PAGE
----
would have to be constructed besides.
aih Denoances Project.
Mr. Nssh was positive in denouncing the
project and said the people who are al
ways talking about the disadvantage to
which South Omaha is put because of high
priced power, were totally ignorant of the
situation and doing the city a areat In
jury by giving publicity to every enter
prise which started "because there Is
something the matter with Omaha." H
ssld there was nothing the matter with
Omaha, but that the city had power
cheaper' than Minneapolis or Buffalo, and
Buffalo is within a short distance of the
great Niagara water power. He ssld
the streets were lighted at less cost than
In any city of the samalslze In the coun
try and defied anyone to refute the state
Estimating the cost of power on the horse
power basis, Mr. Nash declared his com
pany was furnishing the power as low
as $6 per horsepower per annum. He fig
ured simply that when a manufacturer in
stalled a 100 horsepower motor or a series
of motors, turning them on or off when
busy or idle, the cost In many instances
ran between $6 and 117 per horsepower per
year. This estimate, he admitted, was
not baaed on the motors running . any
given number of hours per day, but simply
furnished the power when needed during
City Engineer Rosewater Talks,
Then Andrew Rosewater, city engineer,
was given half an hour to discuss the
proposition. The answers to the ques
tion given by Mr. Rosewater were
vastly different from those given by Mr,
Nash. The city engineer said that there
wss water power near Omaha which could
be developed and the Fremont scheme to
use the water from either both the Loup
and Platte rivers was the scheme he
favored. He ridiculed any plan to use
the Missouri river.
As to the estimates and surveys. Mr.
Rosewater thought tho city would be
compelled to ' spend $10,000 for engineers,
reports and surveys and then the reports
and surveys should be analysed by a
board of competent engineers who . would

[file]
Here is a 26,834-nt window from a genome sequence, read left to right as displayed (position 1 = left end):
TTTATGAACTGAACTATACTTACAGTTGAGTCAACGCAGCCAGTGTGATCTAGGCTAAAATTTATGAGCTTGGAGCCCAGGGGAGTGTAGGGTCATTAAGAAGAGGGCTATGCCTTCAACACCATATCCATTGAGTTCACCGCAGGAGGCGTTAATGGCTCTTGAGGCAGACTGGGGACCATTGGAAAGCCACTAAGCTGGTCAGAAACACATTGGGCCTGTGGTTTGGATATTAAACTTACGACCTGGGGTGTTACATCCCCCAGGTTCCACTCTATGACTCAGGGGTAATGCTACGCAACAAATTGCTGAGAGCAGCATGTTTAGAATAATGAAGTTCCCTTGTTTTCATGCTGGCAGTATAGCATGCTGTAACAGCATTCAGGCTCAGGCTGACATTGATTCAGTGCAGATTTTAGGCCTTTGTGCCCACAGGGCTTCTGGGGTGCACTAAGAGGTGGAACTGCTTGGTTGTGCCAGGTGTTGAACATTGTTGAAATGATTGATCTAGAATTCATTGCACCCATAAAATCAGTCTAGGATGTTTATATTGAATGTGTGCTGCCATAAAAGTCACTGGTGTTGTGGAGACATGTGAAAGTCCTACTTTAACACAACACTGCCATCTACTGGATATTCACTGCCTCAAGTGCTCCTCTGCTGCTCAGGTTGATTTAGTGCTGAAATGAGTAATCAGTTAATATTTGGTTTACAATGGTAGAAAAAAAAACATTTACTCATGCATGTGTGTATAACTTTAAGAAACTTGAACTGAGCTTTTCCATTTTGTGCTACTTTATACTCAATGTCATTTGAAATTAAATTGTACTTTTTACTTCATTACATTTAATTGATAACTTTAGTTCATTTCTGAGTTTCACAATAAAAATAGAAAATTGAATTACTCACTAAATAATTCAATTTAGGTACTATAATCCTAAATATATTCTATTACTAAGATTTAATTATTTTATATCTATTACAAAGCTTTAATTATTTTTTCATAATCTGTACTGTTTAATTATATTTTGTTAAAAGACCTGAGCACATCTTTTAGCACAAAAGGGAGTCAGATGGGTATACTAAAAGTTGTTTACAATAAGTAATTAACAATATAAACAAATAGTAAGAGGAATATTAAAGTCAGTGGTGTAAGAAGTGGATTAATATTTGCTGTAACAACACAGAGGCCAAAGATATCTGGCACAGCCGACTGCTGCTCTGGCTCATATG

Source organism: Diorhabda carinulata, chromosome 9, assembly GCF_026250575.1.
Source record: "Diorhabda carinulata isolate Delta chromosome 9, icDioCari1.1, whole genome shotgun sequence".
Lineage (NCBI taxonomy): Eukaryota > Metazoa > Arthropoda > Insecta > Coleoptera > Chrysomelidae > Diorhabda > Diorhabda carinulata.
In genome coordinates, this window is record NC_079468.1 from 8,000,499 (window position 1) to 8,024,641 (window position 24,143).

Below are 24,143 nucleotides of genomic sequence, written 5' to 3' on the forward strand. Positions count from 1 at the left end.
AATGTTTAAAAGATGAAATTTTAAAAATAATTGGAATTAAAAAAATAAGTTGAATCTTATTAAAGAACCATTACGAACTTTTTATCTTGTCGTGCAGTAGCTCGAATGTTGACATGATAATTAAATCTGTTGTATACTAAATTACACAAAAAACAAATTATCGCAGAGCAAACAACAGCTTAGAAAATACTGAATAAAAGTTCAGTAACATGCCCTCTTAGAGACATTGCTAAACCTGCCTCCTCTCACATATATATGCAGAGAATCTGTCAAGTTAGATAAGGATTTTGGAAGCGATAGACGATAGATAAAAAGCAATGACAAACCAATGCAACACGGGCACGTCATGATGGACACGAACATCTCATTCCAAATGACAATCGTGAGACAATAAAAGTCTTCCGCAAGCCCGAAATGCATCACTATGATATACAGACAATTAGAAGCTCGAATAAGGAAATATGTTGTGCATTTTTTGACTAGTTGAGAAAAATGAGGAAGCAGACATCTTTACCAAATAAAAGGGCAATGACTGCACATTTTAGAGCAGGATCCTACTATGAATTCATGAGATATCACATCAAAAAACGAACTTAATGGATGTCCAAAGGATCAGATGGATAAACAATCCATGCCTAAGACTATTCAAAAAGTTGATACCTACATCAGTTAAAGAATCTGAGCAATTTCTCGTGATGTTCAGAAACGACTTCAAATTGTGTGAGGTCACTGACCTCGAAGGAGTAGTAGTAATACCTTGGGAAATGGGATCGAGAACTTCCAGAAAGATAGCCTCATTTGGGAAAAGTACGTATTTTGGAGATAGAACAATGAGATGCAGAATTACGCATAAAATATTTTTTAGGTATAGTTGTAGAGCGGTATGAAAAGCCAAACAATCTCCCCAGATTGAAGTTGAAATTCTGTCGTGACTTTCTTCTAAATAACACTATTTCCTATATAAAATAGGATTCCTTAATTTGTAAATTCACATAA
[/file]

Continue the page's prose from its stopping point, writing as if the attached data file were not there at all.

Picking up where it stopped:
give the people an honest opinion. He asked
to be excused from answering the ques
tion' as to the amount of bonds necessary,
as the entire bond proposition wss in no
state to be discussed until the plans were
worked out and honest opinions secured
He thought 25,000 horsepower could be de
veloped at Fremont.
Preaeat Coat of Power.
To Mr. Nash, Mr. Rosewater replied wjth
some heat, on the question of furnishing
power for $6 per horse-power, per annum
He said Mr. Naah'a report showed It cost
the company over $16 per year for the col
consumed to furnish one horse-power) a
basis on which to compare Omaha with
other cities the power and light were both
costing: Omaha too much. But lie said,
there was no fixed standard la-fimaha and
it could not be nopea to compare tne cost
of power with the cost in other. cities.
He attacked the way in which promoters
advertised the horse-powj r which could be
developed and the amounts which he had
seen advertised as being; spent for engineer
One of the most pleasant and convincing
talks made during tht afternoon was that
by F. Jaeggi, who With his Swiss associ
ates, has made a .definite propoaal to fi
nance the Loup riter power project, and is
In this country tor the purpose of com
pleting arrangenjenta, if possible.
Mr. Jaeggi is interested with H. K. Bab-
cock, who has been working on the propo
sition for years, and has spent $250,000 In
engineer's reports, surveys, buying right-of-
way and digging an Irrigation ditch.
Banker Jaeggi Favorable.
The Swsa banker said there is water
power tifar Omaha which could be de
veloped and the estimates made by engi
neers ave quite satisfactory. To the third
question Mr. Jaeggi replied that $4,OOJ,000
woulp construct a plant at Columbus whick